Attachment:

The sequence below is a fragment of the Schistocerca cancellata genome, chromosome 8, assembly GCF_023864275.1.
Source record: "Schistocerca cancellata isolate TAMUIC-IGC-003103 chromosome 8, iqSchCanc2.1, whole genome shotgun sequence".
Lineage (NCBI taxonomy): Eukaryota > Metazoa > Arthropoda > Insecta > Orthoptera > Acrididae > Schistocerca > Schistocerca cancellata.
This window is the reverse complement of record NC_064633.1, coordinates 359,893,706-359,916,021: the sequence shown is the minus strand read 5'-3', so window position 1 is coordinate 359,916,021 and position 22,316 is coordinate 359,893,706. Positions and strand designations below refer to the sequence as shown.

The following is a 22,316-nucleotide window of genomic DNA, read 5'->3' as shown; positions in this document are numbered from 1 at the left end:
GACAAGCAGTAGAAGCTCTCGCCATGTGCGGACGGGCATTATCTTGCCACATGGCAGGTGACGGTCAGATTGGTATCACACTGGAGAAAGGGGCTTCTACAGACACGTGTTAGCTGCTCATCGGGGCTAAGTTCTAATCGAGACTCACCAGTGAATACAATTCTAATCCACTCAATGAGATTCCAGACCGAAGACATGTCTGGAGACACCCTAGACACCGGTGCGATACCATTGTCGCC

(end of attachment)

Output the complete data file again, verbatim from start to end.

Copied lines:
The sequence below is a fragment of the Schistocerca cancellata genome, chromosome 8, assembly GCF_023864275.1.
Source record: "Schistocerca cancellata isolate TAMUIC-IGC-003103 chromosome 8, iqSchCanc2.1, whole genome shotgun sequence".
Lineage (NCBI taxonomy): Eukaryota > Metazoa > Arthropoda > Insecta > Orthoptera > Acrididae > Schistocerca > Schistocerca cancellata.
This window is the reverse complement of record NC_064633.1, coordinates 359,893,706-359,916,021: the sequence shown is the minus strand read 5'-3', so window position 1 is coordinate 359,916,021 and position 22,316 is coordinate 359,893,706. Positions and strand designations below refer to the sequence as shown.

The following is a 22,316-nucleotide window of genomic DNA, read 5'->3' as shown; positions in this document are numbered from 1 at the left end:
GACAAGCAGTAGAAGCTCTCGCCATGTGCGGACGGGCATTATCTTGCCACATGGCAGGTGACGGTCAGATTGGTATCACACTGGAGAAAGGGGCTTCTACAGACACGTGTTAGCTGCTCATCGGGGCTAAGTTCTAATCGAGACTCACCAGTGAATACAATTCTAATCCACTCAATGAGATTCCAGACCGAAGACATGTCTGGAGACACCCTAGACACCGGTGCGATACCATTGTCGCC